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What Are The Ideal Pond Water Parameters?

20th February

Ideal Pond Water Parameters

Pond water parameters are often overlooked. Yet, having the correct pond water parameters is one of the most important factors for a successful, healthy pond. Correct parameters mean your fish will be healthy. Aerobic bacteria can do their job properly, and finally, any pond plants added will contribute positively to the condition of the pond.

Continue reading to find out the correct water parameters to achieve a healthy, thriving pond…

Jump to a section:

Correct Oxygen Levels in Ponds  •  How to Increase Oxygen Levels in your Pond  •  What Should Pond pH be?  •  How pH affects Ponds  •  Testing pH  •  What are KH Levels?  •  Ammonia, Nitrites and Nitrates  •  Phosphate Levels  •  Summary

Correct Oxygen Levels in Ponds

The maximum amount of dissolved oxygen that can physically be held in water is 18.0mg/L. The minimum that you should let that figure get to is 6.0mg/L. Anything lower than this and your fish will start to suffer. Some fish will be able to tolerate lower oxygen levels than this. However, it is advisable to try and keep the minimum at 6.0mg/L. Cold water can hold almost twice as much oxygen as warm water. So keep a close eye on your pond’s oxygen levels throughout the summer months.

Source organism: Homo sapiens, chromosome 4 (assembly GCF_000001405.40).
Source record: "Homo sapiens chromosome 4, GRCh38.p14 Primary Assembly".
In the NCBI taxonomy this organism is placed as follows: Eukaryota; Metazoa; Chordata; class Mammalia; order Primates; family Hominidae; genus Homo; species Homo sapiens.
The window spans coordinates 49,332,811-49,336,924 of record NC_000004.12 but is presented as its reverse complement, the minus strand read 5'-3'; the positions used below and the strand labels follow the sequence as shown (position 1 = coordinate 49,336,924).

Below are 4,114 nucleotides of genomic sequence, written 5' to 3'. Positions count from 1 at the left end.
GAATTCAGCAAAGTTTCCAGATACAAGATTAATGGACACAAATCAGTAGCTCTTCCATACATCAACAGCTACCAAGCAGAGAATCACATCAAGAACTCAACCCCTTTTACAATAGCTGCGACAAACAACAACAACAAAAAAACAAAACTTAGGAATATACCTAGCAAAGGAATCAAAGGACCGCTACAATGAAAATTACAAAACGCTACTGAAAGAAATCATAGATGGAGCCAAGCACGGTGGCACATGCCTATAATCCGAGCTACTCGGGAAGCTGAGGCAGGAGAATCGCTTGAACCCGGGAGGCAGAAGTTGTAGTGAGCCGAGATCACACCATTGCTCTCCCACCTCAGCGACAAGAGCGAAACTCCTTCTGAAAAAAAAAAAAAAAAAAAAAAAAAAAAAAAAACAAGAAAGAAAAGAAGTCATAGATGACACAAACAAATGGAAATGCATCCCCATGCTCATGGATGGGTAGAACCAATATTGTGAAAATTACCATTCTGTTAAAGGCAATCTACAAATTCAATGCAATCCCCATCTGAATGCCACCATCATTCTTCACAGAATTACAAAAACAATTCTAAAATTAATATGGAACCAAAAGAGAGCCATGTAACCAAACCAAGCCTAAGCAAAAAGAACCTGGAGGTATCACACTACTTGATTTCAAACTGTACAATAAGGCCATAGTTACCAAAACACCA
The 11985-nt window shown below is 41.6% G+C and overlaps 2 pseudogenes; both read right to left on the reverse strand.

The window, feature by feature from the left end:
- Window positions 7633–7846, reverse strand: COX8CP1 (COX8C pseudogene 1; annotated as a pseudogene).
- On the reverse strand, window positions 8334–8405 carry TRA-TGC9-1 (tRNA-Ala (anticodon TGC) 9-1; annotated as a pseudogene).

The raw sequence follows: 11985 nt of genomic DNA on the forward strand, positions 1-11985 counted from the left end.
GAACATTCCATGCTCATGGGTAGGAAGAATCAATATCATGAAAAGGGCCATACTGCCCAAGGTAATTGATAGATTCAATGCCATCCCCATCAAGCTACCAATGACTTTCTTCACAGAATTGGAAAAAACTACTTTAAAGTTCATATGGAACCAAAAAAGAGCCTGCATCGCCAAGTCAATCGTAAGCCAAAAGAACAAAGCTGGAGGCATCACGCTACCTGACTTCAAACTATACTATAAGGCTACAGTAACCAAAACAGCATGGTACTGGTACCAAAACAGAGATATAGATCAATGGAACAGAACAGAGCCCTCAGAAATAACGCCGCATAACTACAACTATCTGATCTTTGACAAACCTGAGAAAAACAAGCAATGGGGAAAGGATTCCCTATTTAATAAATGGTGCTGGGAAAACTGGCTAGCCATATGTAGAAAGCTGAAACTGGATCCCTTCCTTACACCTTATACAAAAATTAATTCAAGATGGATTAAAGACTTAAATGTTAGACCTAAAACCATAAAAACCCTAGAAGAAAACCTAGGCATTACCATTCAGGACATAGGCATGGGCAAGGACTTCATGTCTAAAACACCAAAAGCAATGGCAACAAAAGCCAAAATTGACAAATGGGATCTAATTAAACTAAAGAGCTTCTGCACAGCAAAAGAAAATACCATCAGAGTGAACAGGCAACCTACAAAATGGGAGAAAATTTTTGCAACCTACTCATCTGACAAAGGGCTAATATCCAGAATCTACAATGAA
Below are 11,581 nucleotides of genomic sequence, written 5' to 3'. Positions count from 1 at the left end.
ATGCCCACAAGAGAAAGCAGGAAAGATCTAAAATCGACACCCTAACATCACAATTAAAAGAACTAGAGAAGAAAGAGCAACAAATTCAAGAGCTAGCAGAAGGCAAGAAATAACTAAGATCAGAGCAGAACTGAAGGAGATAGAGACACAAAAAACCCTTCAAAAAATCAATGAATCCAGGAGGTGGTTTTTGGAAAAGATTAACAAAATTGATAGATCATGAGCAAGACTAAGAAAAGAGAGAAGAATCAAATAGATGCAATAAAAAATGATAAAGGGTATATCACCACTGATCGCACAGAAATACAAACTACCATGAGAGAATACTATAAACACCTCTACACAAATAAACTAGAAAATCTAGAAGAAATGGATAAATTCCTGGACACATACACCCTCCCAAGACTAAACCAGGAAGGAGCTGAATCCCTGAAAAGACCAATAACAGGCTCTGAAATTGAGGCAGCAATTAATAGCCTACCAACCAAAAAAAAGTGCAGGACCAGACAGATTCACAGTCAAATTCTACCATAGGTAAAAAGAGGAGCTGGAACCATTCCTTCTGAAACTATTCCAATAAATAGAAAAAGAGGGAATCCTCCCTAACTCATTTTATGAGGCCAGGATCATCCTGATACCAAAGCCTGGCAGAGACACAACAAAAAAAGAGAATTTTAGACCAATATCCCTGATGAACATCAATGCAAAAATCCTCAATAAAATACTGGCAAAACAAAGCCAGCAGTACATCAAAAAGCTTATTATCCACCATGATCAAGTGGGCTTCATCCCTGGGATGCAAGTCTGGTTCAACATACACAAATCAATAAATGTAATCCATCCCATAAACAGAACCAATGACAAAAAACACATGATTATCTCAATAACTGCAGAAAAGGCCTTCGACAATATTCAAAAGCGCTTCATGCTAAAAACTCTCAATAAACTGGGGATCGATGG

How to Increase Oxygen Levels in your Pond

There are a couple of things you can do to maximise oxygen levels in your pond.

– Keep plenty of oxygenating plants
– Install a waterfall as this will bring in oxygen with the water
– Install an air stone or fountain to inject further oxygen

When conducting a partial pond water change, test oxygen levels first. This is important because tap water naturally contains very low levels of oxygen.

What Should Pond pH Be?

Ph levels in ponds are very important. Ph is a numeric scale, used to determine the acidity or alkalinity of a substance, in this case, pond water. The scale ranges from 1-14 with 7 being neutral. 1 being the most acidic and 14 being the most basic, or highest alkaline level. Battery acid has a pH of 1.0 whilst Lye (used in household drain cleaners) has a pH of 13.5.